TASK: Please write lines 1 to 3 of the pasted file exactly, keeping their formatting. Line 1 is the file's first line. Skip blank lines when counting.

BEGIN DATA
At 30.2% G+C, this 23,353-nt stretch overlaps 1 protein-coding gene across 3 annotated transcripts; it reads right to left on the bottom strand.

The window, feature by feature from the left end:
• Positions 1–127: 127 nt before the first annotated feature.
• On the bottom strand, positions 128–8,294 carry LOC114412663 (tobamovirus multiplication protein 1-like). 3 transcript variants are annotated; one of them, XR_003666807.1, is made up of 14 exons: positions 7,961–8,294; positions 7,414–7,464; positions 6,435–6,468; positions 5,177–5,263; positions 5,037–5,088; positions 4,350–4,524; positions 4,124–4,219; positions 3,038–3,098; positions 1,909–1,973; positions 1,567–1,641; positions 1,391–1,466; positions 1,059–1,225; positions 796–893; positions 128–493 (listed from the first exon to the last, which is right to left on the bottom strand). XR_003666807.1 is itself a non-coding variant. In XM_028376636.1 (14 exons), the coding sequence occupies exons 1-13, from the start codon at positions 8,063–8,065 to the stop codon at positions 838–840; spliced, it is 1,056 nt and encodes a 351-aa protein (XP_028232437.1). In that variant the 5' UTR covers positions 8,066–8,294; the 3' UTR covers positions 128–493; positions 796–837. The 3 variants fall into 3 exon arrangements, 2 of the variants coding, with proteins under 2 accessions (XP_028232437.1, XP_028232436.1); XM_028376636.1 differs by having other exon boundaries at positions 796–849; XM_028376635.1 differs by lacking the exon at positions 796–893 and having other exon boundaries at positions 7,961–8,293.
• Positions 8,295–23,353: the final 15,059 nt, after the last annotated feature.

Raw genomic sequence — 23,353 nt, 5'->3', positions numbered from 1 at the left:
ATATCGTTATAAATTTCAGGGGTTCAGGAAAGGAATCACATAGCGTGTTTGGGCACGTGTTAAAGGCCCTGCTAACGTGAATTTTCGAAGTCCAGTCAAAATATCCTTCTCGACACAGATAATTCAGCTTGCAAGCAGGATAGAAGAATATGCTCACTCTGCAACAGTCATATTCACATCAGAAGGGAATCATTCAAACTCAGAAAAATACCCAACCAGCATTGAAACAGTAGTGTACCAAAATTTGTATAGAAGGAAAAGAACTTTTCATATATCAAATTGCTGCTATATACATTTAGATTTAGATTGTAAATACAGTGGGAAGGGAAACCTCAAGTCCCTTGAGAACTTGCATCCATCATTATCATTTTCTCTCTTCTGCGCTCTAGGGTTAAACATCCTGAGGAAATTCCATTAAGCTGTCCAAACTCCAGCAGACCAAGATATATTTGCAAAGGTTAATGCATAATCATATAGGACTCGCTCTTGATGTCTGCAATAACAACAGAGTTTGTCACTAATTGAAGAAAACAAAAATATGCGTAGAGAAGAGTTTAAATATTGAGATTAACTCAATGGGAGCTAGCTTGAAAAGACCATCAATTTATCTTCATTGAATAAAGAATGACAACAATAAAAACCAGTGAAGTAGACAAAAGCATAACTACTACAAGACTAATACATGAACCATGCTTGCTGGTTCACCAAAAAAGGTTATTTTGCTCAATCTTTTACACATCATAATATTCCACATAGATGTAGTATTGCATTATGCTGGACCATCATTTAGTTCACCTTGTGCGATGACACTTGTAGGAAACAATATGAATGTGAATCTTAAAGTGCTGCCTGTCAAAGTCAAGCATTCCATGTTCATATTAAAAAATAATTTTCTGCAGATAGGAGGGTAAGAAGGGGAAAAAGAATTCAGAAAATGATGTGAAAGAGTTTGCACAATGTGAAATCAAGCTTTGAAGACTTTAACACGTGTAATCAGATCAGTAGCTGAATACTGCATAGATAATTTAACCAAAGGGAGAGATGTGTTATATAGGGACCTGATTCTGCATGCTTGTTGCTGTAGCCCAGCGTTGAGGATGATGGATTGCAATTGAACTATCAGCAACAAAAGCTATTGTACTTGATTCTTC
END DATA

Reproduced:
At 30.2% G+C, this 23,353-nt stretch overlaps 1 protein-coding gene across 3 annotated transcripts; it reads right to left on the bottom strand.

The window, feature by feature from the left end:
• Positions 1–127: 127 nt before the first annotated feature.